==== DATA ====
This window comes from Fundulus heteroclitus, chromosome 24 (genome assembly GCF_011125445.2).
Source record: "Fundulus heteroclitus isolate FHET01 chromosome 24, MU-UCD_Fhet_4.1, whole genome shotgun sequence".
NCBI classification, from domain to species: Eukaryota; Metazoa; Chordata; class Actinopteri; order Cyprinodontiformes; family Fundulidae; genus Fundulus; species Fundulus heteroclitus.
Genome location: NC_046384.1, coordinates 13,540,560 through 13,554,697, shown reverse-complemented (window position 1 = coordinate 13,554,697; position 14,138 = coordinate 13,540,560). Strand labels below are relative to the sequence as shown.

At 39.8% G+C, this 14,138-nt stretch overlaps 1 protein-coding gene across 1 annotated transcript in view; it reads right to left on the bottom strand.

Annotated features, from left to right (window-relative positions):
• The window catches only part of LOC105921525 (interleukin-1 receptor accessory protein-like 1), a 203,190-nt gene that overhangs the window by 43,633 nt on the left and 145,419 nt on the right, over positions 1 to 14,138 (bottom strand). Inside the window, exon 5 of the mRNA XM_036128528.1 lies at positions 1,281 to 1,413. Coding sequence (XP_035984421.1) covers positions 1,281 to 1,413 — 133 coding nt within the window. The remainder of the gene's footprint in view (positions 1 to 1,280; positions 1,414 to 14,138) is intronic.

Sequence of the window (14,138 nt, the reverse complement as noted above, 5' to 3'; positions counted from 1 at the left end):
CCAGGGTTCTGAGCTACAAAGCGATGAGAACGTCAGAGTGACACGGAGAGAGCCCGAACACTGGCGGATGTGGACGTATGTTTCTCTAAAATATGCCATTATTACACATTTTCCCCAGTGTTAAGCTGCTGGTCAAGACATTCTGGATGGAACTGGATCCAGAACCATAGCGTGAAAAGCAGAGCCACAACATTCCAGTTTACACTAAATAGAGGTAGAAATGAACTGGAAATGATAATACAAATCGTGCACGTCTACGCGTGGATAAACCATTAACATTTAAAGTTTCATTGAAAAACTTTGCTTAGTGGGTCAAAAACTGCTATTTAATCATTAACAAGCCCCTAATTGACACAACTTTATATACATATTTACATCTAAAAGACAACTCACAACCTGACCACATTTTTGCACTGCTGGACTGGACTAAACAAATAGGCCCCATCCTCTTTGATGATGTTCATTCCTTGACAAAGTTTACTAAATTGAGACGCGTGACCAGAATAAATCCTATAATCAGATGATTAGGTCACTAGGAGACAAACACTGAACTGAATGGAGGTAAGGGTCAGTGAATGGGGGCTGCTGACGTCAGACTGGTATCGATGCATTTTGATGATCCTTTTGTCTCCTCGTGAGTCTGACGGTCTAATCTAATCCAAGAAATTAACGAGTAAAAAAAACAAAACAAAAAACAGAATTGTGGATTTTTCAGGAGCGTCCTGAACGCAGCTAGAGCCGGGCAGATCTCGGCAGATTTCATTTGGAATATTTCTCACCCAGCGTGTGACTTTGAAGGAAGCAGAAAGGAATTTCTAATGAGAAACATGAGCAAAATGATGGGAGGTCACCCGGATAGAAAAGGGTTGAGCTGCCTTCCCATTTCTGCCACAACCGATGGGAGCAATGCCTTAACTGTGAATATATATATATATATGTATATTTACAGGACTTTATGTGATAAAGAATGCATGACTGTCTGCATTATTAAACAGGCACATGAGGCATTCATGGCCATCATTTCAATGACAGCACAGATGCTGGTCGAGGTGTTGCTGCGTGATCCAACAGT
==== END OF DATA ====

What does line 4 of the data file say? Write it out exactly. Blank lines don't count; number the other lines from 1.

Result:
Genome location: NC_046384.1, coordinates 13,540,560 through 13,554,697, shown reverse-complemented (window position 1 = coordinate 13,554,697; position 14,138 = coordinate 13,540,560). Strand labels below are relative to the sequence as shown.